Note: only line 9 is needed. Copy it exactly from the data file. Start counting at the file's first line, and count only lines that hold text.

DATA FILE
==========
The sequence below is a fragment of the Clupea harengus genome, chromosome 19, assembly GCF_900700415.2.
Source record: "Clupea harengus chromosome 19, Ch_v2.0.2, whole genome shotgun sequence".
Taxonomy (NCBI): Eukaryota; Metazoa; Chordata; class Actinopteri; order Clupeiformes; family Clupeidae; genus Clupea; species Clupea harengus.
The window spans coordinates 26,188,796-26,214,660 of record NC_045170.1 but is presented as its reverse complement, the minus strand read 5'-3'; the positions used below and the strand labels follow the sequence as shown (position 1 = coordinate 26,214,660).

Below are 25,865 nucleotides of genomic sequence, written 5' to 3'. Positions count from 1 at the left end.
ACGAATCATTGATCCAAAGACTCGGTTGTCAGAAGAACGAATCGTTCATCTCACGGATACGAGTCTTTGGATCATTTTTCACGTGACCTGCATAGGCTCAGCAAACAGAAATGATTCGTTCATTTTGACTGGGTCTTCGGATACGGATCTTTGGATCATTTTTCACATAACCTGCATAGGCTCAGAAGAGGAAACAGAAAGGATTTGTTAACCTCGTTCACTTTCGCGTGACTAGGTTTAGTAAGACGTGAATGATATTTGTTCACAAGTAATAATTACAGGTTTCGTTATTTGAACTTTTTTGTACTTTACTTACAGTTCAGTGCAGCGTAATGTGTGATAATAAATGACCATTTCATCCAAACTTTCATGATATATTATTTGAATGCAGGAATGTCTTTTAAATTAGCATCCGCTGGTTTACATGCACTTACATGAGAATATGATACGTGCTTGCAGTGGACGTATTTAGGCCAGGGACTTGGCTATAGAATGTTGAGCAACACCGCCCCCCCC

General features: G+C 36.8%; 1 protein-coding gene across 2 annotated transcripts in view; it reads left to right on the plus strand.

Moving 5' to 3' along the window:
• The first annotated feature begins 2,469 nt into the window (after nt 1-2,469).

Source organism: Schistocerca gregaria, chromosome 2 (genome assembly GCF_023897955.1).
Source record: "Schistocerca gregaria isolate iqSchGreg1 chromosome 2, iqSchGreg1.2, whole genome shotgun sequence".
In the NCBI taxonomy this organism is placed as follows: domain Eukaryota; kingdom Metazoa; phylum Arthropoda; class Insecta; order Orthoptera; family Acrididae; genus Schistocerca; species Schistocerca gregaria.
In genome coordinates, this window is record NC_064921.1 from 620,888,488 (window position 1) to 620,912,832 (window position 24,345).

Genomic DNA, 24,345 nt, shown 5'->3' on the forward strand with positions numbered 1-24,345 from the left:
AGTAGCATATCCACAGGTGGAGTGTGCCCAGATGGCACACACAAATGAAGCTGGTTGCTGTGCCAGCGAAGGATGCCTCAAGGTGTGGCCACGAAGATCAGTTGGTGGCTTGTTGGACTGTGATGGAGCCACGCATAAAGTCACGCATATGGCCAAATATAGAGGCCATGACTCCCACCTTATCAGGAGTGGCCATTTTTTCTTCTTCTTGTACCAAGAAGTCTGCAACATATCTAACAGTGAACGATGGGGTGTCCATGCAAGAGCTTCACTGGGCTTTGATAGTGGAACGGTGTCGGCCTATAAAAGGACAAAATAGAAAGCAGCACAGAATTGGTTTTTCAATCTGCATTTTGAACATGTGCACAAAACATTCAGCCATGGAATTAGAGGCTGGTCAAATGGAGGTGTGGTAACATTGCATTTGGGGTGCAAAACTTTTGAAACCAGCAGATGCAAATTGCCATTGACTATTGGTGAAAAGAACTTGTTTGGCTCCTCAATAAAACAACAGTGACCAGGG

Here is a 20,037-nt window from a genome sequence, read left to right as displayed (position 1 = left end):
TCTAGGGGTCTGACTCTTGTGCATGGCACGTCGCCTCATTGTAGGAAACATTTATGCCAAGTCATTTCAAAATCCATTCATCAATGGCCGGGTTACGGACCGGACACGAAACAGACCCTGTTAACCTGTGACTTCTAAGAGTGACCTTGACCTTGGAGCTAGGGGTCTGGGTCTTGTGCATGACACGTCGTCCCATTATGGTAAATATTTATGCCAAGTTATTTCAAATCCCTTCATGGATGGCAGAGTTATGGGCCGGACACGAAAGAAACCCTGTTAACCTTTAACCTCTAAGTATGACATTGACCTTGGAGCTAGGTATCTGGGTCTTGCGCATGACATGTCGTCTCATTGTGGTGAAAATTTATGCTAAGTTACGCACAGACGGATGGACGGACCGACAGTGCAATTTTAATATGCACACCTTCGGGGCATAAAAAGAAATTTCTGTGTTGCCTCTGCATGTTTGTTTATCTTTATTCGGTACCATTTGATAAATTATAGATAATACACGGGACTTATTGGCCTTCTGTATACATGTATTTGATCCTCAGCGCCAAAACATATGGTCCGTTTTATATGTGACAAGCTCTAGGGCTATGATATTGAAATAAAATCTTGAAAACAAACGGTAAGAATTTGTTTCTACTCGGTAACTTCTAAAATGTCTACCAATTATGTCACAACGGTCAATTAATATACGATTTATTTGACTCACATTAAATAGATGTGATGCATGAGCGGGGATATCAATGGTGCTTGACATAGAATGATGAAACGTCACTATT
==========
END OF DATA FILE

• The first annotated feature begins 2,469 nt into the window (after nt 1-2,469).